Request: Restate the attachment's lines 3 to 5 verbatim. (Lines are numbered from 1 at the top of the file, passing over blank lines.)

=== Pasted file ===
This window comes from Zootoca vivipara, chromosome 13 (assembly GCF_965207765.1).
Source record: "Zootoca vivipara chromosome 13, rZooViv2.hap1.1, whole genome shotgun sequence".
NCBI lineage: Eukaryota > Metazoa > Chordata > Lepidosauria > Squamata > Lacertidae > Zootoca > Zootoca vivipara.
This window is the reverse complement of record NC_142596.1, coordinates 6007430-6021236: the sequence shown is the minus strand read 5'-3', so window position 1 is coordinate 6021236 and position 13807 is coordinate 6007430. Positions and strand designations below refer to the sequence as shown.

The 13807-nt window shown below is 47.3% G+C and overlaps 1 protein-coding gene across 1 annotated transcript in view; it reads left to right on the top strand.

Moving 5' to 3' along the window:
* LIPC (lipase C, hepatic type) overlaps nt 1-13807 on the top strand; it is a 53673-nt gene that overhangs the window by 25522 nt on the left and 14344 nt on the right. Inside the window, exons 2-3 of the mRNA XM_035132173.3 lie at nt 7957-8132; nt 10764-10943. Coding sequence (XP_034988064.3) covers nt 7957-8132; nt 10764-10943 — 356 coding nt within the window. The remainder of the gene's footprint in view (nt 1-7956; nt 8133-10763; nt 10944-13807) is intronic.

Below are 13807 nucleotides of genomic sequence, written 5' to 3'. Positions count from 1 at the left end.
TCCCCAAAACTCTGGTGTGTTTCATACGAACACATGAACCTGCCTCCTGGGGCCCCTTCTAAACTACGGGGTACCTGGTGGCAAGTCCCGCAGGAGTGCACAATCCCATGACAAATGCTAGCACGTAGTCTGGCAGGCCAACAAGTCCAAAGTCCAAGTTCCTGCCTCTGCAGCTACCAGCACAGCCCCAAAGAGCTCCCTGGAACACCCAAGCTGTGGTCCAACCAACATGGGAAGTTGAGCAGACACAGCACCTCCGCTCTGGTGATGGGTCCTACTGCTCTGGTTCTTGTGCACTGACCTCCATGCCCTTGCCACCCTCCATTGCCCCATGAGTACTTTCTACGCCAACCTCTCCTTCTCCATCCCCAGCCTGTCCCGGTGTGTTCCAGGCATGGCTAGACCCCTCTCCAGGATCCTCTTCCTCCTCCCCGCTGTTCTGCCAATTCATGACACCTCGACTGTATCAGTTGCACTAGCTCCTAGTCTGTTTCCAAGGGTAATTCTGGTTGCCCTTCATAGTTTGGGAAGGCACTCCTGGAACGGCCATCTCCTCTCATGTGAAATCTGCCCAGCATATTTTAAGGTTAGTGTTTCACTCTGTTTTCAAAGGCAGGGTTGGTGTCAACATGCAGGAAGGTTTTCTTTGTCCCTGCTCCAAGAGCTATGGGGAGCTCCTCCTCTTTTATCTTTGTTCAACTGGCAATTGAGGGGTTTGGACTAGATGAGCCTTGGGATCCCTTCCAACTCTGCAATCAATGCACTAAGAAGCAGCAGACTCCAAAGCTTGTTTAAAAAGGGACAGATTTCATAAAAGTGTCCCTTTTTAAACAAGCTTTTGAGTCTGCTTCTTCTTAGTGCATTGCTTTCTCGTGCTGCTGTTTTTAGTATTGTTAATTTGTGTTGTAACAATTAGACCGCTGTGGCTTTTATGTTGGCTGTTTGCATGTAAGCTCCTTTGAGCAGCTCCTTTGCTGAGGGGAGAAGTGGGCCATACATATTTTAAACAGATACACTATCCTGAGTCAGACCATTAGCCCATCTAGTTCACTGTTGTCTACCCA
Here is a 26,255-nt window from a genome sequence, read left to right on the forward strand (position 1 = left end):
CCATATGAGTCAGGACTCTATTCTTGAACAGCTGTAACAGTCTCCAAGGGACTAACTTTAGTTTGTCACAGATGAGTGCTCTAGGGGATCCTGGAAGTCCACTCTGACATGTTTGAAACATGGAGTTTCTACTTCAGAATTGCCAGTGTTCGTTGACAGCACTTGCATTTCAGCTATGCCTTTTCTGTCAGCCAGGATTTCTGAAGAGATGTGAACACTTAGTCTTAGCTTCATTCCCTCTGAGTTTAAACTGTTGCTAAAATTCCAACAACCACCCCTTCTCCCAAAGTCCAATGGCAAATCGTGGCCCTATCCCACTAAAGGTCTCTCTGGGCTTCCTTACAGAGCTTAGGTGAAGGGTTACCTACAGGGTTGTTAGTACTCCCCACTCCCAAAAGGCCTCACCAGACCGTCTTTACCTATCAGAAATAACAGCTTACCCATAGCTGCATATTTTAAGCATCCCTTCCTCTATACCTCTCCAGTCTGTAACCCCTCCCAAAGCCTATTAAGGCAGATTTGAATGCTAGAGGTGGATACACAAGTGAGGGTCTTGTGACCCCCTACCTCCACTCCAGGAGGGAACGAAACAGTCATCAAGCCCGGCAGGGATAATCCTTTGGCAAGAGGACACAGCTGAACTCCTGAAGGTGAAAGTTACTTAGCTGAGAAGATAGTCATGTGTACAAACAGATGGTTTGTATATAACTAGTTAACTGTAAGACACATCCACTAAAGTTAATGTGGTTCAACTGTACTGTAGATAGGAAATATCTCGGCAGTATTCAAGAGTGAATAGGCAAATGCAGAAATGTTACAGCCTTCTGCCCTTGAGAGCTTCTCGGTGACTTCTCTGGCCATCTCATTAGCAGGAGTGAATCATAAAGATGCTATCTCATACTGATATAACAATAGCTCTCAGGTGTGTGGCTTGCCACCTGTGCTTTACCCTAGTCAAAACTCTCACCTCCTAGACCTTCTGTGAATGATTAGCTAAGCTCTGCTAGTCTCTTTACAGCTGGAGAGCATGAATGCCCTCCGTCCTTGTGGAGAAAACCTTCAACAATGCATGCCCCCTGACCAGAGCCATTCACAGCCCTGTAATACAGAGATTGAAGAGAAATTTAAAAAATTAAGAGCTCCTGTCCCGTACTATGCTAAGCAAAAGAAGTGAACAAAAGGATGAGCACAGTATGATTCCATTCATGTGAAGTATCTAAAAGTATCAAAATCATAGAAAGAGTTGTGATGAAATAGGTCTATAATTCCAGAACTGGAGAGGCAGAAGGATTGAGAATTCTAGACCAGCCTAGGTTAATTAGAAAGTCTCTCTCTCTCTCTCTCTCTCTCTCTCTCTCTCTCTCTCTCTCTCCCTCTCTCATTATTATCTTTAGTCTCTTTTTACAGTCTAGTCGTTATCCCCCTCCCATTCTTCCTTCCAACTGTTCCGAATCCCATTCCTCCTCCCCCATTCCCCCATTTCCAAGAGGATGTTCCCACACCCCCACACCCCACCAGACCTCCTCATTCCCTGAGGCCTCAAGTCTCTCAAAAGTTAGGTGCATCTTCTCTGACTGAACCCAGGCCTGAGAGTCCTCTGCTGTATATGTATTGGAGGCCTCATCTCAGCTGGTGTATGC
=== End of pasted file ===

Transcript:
NCBI lineage: Eukaryota > Metazoa > Chordata > Lepidosauria > Squamata > Lacertidae > Zootoca > Zootoca vivipara.
This window is the reverse complement of record NC_142596.1, coordinates 6007430-6021236: the sequence shown is the minus strand read 5'-3', so window position 1 is coordinate 6021236 and position 13807 is coordinate 6007430. Positions and strand designations below refer to the sequence as shown.

The 13807-nt window shown below is 47.3% G+C and overlaps 1 protein-coding gene across 1 annotated transcript in view; it reads left to right on the top strand.